Ayaz Hyder, Assistant Professor in the Division of Environmental Health Sciences received an Opioid Innovation Fund grant entitled "Franklin County Opioid Crisis Activity Levels (FOCAL) Map" from The Ohio State University in the amount of $96,762.
Franklin County residents affected by opiate addiction/dependence urgently need resources for recovery and treatment. Our pilot research has identified areas of high overdose rates with no or limited access to recovery centers, which we term recovery deserts. The goal of this proposal is to build on this work and implement a system to collate, track, and map, on a daily basis, data on opiate overdoses from the 22 EMS organizations in Franklin County. This will be done in partnership with the Central Ohio Trauma System (COTS), which currently manages a trauma data registry for all Franklin County hospitals, which includes EMS trauma data submitted by the hospitals as required by the Ohio Department of Public Safety. This proposal will achieve two goals: 1) improve access to real time data for Ohio State and community partners, which will allow us to determine the impact of any planned interventions and 2) work with community partners in Columbus Public Health and treatment providers to plan further outreach to those in recovery desert areas.
Tory Hogan, Assistant Professor in the Division of Health Services Management and Policy, received a Crisafi-Monte Endowment Grant through the College of Medicine in the amount of $50,000.
Ashley Felix, Assistant Professor in the Division of Epidemiology, received a Cancer Control Program Seed Grant entitled, "A Pilot Study to Assess Patient-Reported Outcomes Among Endometrial Cancer Patients" from the OSU Comprehensive Cancer Center in the amount of $19,445.
Liz Klein, Associate Professor in the Division of Health Behavior and Health Promotion, received a subaward from Nationwide Children's Hospital as part of its CDC award entitled, "Center for Injury Research and Policy" in the amount of $46,628.
Amy Ferketich, Professor in the Division of Epidemiology, recently received an award from the Ohio Department of Health entitled "Tobacco disparities demonstration project" in the amount of $161,544.
Brittney Francis, Graduate Fellow in Public Health, recently received a Robert Wood Johnson Foundation Health Policy Research Scholar Award in the amount of $120,000.
Maria Gallo, Associate Professor in the Division of Epidemiology, recently received a Society of Family Planning award entitled "Debunking myths about contraceptive safety among women in Kingston, Jamaica: randomized controlled trial" in the amount of $120,000.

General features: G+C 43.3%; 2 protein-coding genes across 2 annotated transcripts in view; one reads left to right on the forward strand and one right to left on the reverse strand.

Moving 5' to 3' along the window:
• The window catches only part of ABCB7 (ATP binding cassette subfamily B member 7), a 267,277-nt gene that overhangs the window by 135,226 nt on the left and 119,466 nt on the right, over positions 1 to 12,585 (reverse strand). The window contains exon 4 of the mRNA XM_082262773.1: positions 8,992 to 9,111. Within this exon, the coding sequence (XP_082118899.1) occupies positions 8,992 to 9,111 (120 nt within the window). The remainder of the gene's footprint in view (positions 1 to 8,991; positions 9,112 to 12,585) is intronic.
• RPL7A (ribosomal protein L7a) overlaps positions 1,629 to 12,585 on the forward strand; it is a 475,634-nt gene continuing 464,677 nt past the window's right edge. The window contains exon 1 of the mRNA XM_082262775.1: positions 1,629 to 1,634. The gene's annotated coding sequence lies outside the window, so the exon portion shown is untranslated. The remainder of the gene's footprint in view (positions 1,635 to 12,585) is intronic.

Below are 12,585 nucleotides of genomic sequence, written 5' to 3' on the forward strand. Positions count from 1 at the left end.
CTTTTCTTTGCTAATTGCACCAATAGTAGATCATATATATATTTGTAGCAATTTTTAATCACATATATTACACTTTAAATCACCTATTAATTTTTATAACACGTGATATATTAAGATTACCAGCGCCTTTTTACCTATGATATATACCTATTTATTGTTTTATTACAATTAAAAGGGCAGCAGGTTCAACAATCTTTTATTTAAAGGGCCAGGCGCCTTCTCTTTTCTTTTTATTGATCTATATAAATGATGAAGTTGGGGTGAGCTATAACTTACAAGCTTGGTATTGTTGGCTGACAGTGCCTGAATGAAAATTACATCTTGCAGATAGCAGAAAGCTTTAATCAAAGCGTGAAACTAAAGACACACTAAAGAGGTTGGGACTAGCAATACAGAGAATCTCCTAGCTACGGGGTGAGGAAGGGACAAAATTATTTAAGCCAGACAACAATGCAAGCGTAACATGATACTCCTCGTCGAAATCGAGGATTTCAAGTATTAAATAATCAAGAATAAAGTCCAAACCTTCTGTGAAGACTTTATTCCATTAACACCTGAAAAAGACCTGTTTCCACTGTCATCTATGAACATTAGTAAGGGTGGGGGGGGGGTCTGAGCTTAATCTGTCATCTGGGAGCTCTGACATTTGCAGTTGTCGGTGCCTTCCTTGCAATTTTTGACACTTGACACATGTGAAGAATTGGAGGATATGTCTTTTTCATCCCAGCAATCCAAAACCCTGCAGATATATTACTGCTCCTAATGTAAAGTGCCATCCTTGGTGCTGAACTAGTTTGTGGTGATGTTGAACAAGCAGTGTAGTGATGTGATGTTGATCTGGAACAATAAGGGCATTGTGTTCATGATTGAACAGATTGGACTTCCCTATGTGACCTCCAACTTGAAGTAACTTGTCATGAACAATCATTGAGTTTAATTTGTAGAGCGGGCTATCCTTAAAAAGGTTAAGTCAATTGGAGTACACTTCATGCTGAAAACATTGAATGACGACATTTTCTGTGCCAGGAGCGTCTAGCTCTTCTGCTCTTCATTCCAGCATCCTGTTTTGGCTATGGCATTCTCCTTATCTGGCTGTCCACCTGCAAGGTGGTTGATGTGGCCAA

Ayaz Hyder, Assistant Professor in the Division of Environmental Health Sciences, recently received an Innovation Lab Award from SUNY Buffalo to attend the "Radical Solutions to the Opioid Misuse Epidemic" conference (funding covers conference attendance).
William C. Miller, Chair and Professor in the Division of Epidemiology, recently received a National Institute on Drug Abuse UG3 entitled "Implementing a Community-Based Response to the Opioid Epidemic in Rural Ohio" in the amount of $1,147,821.
Haikady Nagaraja, Professor Emeritus in the Division of Biostatistics, recently received a Research Institute at Nationwide Children’s Hospital award entitled "MHC complement variants in disease susceptibility of idiopathic inflammatory myopathies" in the amount of $8,552.
Julianna Nemeth, Assistant Professor of Practice in the Division of Health Behavior and Health Promotion, recently received a National Cancer Institute K07 award entitled "Development of a contextually tailored and optimized smoking cessation intervention for homeless youth" in the amount of $650,325.
Megan Roberts, Assistant Professor in the Division of Health Behavior and Health Promotion, recently received a National Cancer Institute R21 award entitled "Evaluating how licensing-law strategies will change neighborhood disparities in tobacco retailer density" in the amount of $323,458.
Julie Robbins, Clinical Assistant Professor in the Division of Health Services Management and Policy, recently received an American College of Health Executives award entitled "ACHE CEO Survey" in the amount of $25,000.
Andy Wapner, Clinical Assistant Professor and Director of the Center for Public Health Practice, recently received an award from Columbia University entitled "Webinars for NY State Association of County Health Officials" in the amount of $4,700.
Andy Wapner, Clinical Assistant Professor and Director of the Center for Public Health Practice, recently received an award from Gallia County Health Department entitled "Gallia County Strategic Planning" in the amount of $6,400.